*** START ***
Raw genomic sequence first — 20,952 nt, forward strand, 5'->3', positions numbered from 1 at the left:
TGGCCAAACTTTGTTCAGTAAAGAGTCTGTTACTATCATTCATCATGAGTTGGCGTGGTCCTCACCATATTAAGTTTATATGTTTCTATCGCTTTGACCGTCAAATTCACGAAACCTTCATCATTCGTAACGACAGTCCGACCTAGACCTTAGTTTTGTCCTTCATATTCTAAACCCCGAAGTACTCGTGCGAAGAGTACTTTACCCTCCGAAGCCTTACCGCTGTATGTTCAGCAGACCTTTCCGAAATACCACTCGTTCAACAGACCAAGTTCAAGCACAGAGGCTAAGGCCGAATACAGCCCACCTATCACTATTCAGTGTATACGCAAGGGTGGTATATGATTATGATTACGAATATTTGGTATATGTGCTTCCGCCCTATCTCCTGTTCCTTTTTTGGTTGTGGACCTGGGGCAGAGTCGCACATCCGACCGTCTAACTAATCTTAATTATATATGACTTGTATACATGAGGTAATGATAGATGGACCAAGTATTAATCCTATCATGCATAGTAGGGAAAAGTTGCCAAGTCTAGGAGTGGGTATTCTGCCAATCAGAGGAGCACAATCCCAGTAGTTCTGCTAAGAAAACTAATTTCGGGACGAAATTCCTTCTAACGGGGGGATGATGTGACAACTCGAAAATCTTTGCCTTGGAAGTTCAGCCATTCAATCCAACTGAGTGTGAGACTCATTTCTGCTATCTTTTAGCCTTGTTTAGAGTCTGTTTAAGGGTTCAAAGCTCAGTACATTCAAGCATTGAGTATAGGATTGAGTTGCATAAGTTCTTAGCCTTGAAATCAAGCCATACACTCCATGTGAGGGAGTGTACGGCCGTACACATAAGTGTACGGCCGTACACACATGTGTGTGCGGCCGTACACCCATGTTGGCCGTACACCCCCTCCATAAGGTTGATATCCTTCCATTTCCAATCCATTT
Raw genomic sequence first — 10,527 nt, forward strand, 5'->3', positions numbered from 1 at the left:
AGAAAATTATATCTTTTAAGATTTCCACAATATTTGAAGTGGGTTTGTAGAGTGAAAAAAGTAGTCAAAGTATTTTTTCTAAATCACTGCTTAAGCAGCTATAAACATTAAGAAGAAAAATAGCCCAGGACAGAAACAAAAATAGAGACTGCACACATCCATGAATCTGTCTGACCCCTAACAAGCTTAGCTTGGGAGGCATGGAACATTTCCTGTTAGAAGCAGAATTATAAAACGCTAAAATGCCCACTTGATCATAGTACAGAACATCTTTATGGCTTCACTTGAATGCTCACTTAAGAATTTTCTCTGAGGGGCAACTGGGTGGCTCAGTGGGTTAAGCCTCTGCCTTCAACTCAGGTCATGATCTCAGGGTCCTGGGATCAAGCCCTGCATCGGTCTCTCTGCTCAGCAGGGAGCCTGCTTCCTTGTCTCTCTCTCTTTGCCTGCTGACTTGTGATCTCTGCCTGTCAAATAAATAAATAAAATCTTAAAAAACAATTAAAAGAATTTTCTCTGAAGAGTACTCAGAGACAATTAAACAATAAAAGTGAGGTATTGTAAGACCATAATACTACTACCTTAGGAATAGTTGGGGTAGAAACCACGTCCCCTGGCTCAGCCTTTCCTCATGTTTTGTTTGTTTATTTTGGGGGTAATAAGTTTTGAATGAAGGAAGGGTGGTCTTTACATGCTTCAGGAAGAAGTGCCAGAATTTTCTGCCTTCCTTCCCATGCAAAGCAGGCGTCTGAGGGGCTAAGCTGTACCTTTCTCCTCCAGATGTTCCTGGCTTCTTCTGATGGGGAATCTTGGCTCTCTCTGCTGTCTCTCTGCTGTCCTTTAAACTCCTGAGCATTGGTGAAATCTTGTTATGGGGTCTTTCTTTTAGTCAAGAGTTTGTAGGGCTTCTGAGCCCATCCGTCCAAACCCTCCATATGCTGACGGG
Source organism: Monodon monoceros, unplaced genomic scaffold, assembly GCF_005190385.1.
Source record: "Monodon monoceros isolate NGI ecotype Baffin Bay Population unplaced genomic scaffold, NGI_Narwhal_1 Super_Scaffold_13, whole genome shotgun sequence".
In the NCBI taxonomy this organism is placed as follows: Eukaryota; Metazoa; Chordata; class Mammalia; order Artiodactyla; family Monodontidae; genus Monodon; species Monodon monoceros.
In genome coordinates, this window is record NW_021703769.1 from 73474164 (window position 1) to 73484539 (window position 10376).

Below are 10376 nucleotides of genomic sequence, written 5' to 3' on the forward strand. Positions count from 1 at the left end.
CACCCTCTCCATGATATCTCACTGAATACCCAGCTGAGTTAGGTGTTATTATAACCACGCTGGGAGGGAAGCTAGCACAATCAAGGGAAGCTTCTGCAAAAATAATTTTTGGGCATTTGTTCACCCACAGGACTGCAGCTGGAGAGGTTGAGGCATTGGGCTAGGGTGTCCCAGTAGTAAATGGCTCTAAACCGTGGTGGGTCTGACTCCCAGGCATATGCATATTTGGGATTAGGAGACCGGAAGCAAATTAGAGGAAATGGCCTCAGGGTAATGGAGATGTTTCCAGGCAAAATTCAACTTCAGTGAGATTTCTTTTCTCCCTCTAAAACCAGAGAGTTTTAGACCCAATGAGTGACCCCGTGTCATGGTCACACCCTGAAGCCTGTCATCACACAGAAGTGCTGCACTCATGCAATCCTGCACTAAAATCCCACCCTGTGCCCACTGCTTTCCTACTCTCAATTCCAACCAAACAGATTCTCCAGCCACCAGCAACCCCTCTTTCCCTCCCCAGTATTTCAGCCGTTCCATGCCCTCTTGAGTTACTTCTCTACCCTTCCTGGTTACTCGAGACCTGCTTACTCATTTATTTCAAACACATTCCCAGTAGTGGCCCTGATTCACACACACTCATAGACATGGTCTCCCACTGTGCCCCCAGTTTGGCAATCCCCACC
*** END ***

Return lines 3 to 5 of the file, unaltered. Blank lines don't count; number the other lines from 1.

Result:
Raw genomic sequence first — 10,527 nt, forward strand, 5'->3', positions numbered from 1 at the left:
AGAAAATTATATCTTTTAAGATTTCCACAATATTTGAAGTGGGTTTGTAGAGTGAAAAAAGTAGTCAAAGTATTTTTTCTAAATCACTGCTTAAGCAGCTATAAACATTAAGAAGAAAAATAGCCCAGGACAGAAACAAAAATAGAGACTGCACACATCCATGAATCTGTCTGACCCCTAACAAGCTTAGCTTGGGAGGCATGGAACATTTCCTGTTAGAAGCAGAATTATAAAACGCTAAAATGCCCACTTGATCATAGTACAGAACATCTTTATGGCTTCACTTGAATGCTCACTTAAGAATTTTCTCTGAGGGGCAACTGGGTGGCTCAGTGGGTTAAGCCTCTGCCTTCAACTCAGGTCATGATCTCAGGGTCCTGGGATCAAGCCCTGCATCGGTCTCTCTGCTCAGCAGGGAGCCTGCTTCCTTGTCTCTCTCTCTTTGCCTGCTGACTTGTGATCTCTGCCTGTCAAATAAATAAATAAAATCTTAAAAAACAATTAAAAGAATTTTCTCTGAAGAGTACTCAGAGACAATTAAACAATAAAAGTGAGGTATTGTAAGACCATAATACTACTACCTTAGGAATAGTTGGGGTAGAAACCACGTCCCCTGGCTCAGCCTTTCCTCATGTTTTGTTTGTTTATTTTGGGGGTAATAAGTTTTGAATGAAGGAAGGGTGGTCTTTACATGCTTCAGGAAGAAGTGCCAGAATTTTCTGCCTTCCTTCCCATGCAAAGCAGGCGTCTGAGGGGCTAAGCTGTACCTTTCTCCTCCAGATGTTCCTGGCTTCTTCTGATGGGGAATCTTGGCTCTCTCTGCTGTCTCTCTGCTGTCCTTTAAACTCCTGAGCATTGGTGAAATCTTGTTATGGGGTCTTTCTTTTAGTCAAGAGTTTGTAGGGCTTCTGAGCCCATCCGTCCAAACCCTCCATATGCTGACGGG
Source organism: Monodon monoceros, unplaced genomic scaffold, assembly GCF_005190385.1.